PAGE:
Alexandria Ocasio-Cortez makes connection between 20 percent jump in healthcare costs and industry-sponsored spa days for Congressional staffers
New York Rep. Alexandria Ocasio-Cortez. (Photo: Ståle Grut / NRKbeta.)

"This is the healthcare system of 'choice' that so many politicians are committed to protecting."


After end-of-the-year reports showed healthcare costs for Americans rose an average of 20% in 2019, Rep. Alexandria Ocasio-Cortez on Twitter highlighted evidence of the cozy relationship between the for-profit health insurance industry and U.S. lawmakers.

The New York Democrat noted a retreat at a luxury resort in Virginia taken last April by more than 40 senior congressional staffers where they rubbed elbows with and listened to talks given by health insurance lobbyists.

"One of the sneaky and most corrupting aspects of lobbying is to court a member's staff," Ocasio-Cortez tweeted.

Staffers in attendance at the event came from both sides of the aisle and heard healthcare and pharmaceutical lobbyists' pitches for so-called "reforms" to the healthcare system—which did not include Medicare for All.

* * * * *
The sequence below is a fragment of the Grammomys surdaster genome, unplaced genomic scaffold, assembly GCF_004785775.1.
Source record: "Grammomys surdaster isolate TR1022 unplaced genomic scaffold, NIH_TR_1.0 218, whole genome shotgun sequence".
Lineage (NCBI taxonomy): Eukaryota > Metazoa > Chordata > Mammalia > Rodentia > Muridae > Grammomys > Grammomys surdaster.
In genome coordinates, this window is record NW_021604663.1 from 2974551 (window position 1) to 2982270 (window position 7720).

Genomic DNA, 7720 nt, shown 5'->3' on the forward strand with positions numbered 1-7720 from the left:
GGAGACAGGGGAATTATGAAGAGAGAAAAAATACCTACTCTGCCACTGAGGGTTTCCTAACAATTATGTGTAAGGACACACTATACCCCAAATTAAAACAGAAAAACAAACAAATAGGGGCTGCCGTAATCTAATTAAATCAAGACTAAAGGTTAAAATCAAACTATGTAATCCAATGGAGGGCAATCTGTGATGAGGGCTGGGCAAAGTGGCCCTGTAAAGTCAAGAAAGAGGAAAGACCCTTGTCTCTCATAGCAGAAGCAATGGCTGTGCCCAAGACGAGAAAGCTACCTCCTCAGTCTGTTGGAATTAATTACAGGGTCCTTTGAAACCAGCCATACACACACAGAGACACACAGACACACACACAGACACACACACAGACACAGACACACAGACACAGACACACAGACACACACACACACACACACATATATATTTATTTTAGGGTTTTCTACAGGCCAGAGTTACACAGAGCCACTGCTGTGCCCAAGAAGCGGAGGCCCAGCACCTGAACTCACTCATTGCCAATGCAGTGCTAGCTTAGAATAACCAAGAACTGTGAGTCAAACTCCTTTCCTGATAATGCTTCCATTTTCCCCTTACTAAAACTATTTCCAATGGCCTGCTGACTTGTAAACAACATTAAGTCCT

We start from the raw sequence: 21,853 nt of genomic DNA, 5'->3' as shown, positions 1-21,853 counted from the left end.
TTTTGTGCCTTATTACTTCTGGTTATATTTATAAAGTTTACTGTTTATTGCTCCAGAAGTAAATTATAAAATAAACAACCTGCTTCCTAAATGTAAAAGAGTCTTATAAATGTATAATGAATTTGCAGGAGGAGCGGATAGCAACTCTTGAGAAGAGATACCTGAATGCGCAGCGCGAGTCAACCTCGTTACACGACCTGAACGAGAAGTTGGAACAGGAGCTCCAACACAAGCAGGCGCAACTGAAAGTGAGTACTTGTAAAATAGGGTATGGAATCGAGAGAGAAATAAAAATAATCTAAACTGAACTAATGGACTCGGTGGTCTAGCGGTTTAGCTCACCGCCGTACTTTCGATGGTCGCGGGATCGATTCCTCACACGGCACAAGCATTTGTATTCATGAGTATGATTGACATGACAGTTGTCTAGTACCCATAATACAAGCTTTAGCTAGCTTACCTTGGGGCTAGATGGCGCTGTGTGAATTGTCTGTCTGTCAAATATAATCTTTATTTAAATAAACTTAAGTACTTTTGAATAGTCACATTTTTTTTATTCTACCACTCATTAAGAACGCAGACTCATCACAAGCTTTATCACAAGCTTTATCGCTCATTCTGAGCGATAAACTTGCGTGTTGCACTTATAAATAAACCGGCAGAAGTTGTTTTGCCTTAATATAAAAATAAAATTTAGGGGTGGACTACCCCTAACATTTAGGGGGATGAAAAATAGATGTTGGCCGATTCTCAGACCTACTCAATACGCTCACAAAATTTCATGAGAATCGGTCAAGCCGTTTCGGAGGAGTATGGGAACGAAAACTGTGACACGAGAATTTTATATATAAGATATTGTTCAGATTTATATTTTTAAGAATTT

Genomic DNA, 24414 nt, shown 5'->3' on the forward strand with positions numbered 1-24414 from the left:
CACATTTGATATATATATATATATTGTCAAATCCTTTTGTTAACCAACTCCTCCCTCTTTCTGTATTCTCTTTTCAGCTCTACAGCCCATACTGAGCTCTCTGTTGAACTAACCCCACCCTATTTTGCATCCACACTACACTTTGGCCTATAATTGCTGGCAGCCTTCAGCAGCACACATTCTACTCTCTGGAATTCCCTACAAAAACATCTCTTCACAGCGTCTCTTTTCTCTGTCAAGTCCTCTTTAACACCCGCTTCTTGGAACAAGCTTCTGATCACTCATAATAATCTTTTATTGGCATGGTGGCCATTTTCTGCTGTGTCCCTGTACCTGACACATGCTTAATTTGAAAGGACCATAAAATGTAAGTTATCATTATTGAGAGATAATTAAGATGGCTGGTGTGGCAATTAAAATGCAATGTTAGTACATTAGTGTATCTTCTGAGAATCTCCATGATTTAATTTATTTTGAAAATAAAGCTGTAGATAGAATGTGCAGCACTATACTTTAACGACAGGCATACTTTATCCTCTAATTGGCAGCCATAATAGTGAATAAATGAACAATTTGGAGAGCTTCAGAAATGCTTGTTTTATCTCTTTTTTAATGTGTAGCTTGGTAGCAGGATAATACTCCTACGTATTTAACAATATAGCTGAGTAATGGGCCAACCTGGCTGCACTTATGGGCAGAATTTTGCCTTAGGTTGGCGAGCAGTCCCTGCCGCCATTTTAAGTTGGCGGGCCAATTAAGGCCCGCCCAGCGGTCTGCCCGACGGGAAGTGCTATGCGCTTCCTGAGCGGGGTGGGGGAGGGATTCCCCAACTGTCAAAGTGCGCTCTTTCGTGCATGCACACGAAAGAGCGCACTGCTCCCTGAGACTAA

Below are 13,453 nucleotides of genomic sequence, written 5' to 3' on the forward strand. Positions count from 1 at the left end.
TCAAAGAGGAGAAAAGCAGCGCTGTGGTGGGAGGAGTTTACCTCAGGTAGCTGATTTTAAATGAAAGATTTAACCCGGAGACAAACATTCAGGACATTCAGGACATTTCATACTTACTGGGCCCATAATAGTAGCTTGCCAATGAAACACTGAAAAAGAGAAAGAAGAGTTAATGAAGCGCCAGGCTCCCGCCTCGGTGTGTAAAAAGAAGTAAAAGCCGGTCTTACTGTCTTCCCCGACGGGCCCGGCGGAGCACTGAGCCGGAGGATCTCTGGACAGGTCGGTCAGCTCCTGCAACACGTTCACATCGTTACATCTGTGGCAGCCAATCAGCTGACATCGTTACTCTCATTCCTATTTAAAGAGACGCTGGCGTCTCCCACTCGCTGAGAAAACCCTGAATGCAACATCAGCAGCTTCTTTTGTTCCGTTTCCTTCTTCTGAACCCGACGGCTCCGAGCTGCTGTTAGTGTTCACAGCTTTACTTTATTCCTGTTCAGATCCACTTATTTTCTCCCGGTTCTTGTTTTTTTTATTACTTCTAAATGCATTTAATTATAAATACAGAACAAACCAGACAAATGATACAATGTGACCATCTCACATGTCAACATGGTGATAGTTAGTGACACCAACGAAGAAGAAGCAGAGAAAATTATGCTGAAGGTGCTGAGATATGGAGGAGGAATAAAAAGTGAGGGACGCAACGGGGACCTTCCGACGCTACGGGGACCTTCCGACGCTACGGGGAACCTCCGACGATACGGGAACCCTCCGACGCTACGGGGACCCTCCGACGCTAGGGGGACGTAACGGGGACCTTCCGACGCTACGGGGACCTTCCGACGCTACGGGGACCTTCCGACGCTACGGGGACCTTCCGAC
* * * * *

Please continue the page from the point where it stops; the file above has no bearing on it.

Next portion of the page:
"This event wasn't about fixing the healthcare system," former health insurance executive-turned-Medicare for All advocate Wendell Potter told The Intercept at the time. "It was about protecting the healthcare industry, no matter the cost to patients, families, workers, or employers. The industry is the root cause of our healthcare crisis. A congressional staffer serious about finding solutions wouldn’t touch that retreat with a 10-foot pole."

The federal Consumer Price Index report revealing the rise in healthcare costs was released a day after CBS reported that more than half of American families are being forced to cut back on holiday spending because of expenses including medical expenses specifically.

More than 70% of respondents to a survey taken by the insurance company Aflac said it was the second year in a row that they had cut holiday costs by eliminating travel, gift-giving, or other traditions.

Many of the people surveyed faced high healthcare costs this year despite having insurance; 30% of the respondents who had visited the hospital this year reported that they had been responsible for at least $1,000 in out-of-pocket costs.

"One of the themes is medical expenses outpacing the amount of insurance people have," Shields said. "They are beyond what co-payments or deductibles will cover and that results in greater out-of-pocket costs."

Thursday's report also came two days after Gallup released a poll showing that a quarter of Americans delayed or avoided getting healthcare due to costs.

"This is the healthcare system of 'choice' that so many politicians are committed to protecting," Ocasio-Cortez said.